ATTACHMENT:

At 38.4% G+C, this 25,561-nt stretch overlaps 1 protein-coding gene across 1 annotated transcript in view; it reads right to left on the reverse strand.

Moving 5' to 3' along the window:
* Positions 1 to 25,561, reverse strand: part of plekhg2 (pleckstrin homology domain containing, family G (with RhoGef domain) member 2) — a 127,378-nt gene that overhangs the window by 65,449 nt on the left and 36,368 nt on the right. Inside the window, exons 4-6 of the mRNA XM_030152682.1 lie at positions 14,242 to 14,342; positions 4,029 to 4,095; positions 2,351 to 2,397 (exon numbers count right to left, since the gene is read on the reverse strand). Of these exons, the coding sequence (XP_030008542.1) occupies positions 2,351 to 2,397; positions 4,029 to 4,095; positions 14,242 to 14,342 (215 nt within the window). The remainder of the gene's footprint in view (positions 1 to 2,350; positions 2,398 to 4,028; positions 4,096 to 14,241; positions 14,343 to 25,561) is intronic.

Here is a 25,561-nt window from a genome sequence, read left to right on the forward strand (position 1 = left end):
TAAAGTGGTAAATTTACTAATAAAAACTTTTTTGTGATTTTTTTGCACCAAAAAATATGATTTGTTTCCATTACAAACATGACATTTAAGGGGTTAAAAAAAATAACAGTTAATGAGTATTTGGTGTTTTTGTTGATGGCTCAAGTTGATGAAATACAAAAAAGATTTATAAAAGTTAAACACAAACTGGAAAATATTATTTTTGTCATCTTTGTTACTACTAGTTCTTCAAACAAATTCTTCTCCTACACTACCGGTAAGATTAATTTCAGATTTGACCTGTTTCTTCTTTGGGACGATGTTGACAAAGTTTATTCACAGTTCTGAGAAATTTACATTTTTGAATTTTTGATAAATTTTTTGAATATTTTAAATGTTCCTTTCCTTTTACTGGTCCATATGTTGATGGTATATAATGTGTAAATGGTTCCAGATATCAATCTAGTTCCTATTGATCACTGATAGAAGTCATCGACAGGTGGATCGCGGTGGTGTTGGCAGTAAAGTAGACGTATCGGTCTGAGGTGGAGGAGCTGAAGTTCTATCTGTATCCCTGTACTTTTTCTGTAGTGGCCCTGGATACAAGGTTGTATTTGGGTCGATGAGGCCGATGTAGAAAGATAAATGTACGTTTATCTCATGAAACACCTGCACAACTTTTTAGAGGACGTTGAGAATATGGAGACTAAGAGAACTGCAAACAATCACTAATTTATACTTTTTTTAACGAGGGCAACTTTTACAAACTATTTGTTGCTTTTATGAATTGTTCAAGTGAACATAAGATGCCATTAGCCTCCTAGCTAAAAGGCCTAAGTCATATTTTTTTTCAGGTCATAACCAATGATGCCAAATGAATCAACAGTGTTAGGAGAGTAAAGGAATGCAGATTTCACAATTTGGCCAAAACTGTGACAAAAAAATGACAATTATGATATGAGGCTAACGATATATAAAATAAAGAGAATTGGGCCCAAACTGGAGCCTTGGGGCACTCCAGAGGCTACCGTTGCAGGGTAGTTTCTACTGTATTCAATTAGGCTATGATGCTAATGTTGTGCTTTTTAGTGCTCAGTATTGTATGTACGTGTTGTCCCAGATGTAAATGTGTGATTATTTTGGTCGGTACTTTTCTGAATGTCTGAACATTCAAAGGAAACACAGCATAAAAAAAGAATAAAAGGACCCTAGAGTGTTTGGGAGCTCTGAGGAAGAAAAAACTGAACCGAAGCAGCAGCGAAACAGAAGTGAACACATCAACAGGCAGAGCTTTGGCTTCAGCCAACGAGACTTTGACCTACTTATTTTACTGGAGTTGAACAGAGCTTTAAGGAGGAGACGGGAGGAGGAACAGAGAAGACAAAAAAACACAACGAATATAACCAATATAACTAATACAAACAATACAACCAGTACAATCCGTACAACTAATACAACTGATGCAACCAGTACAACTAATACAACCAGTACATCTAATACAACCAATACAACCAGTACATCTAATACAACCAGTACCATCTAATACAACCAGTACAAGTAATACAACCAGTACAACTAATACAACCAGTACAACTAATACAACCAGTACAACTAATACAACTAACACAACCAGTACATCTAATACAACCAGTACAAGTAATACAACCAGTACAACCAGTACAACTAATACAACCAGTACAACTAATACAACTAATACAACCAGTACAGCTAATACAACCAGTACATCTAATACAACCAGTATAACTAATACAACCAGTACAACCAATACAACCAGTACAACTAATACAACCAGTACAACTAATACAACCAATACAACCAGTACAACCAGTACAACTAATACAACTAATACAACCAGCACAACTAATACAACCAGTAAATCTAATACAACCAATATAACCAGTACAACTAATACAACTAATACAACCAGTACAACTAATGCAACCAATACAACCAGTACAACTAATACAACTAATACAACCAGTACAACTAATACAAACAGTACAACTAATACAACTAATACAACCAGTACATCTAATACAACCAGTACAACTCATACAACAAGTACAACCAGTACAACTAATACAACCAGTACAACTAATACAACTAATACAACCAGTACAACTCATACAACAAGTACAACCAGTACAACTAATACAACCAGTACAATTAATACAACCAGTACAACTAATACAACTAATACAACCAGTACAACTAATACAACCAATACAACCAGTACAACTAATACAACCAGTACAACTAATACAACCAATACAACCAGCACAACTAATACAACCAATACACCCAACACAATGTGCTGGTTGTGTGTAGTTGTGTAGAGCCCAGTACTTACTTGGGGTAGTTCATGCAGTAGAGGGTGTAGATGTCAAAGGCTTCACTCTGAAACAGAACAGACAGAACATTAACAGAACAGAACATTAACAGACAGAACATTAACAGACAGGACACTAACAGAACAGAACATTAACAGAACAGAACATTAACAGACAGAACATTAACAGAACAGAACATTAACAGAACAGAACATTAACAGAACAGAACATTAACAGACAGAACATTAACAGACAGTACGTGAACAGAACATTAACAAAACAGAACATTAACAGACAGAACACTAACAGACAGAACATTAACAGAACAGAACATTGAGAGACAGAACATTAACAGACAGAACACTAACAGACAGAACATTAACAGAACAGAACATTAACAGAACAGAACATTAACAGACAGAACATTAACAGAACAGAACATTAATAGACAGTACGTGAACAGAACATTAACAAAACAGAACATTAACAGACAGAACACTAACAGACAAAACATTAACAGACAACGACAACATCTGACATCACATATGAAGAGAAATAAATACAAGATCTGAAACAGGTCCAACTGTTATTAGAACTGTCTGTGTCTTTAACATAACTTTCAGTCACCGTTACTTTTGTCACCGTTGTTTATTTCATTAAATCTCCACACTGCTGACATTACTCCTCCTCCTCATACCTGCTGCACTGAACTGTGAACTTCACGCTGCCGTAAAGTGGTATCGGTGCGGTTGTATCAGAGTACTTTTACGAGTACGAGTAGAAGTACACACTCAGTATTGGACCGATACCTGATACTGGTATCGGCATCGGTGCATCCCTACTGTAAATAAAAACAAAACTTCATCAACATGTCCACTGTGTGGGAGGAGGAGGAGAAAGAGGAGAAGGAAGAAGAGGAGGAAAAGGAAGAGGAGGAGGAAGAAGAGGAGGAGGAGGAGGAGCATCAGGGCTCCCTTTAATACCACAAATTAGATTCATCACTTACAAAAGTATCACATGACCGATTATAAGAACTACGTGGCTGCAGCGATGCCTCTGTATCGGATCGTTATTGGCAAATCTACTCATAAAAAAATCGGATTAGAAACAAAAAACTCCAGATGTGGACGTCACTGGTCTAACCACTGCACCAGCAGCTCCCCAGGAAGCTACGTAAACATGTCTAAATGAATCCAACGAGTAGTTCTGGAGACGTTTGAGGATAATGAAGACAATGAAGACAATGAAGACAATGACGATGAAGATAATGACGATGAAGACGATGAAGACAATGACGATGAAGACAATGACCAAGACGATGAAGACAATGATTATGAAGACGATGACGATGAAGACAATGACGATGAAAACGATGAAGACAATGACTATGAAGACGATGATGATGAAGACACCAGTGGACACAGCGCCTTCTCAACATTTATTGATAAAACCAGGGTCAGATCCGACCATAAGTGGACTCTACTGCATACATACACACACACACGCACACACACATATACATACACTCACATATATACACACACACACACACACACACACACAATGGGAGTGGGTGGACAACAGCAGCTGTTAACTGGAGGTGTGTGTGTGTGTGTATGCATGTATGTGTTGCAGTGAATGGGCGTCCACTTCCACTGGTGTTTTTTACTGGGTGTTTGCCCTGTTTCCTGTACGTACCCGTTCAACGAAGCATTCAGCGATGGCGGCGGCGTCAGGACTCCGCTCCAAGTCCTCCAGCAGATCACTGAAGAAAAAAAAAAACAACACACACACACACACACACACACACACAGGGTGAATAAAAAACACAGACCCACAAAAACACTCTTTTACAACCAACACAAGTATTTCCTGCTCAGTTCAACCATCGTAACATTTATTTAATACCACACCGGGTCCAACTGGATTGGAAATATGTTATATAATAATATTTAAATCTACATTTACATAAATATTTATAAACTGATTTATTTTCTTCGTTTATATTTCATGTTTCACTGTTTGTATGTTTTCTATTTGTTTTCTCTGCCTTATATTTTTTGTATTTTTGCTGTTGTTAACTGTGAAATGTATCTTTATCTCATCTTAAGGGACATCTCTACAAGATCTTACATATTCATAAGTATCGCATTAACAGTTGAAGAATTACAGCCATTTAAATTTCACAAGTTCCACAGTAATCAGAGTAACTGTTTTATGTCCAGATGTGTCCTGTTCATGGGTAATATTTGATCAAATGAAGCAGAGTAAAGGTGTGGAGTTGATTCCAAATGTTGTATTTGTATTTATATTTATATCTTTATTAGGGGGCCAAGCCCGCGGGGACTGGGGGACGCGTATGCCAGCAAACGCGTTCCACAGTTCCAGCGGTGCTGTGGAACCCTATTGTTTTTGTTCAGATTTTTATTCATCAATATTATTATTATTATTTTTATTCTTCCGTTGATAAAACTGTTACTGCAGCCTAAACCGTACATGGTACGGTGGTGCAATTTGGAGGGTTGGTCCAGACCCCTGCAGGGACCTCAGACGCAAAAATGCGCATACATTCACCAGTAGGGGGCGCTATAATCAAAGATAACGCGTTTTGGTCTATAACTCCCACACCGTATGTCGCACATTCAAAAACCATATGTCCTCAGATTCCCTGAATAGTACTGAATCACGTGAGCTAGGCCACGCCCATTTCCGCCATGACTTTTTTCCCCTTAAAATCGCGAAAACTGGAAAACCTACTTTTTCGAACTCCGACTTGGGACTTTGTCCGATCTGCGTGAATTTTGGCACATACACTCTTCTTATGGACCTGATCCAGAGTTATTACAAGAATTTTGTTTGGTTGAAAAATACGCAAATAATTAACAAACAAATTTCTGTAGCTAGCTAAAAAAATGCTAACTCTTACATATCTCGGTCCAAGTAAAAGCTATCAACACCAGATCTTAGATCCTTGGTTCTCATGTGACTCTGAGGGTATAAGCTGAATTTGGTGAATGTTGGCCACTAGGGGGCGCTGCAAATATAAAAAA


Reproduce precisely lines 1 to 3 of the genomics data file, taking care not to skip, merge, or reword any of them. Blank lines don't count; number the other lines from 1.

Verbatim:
At 38.4% G+C, this 25,561-nt stretch overlaps 1 protein-coding gene across 1 annotated transcript in view; it reads right to left on the reverse strand.

Moving 5' to 3' along the window:
* Positions 1 to 25,561, reverse strand: part of plekhg2 (pleckstrin homology domain containing, family G (with RhoGef domain) member 2) — a 127,378-nt gene that overhangs the window by 65,449 nt on the left and 36,368 nt on the right. Inside the window, exons 4-6 of the mRNA XM_030152682.1 lie at positions 14,242 to 14,342; positions 4,029 to 4,095; positions 2,351 to 2,397 (exon numbers count right to left, since the gene is read on the reverse strand). Of these exons, the coding sequence (XP_030008542.1) occupies positions 2,351 to 2,397; positions 4,029 to 4,095; positions 14,242 to 14,342 (215 nt within the window). The remainder of the gene's footprint in view (positions 1 to 2,350; positions 2,398 to 4,028; positions 4,096 to 14,241; positions 14,343 to 25,561) is intronic.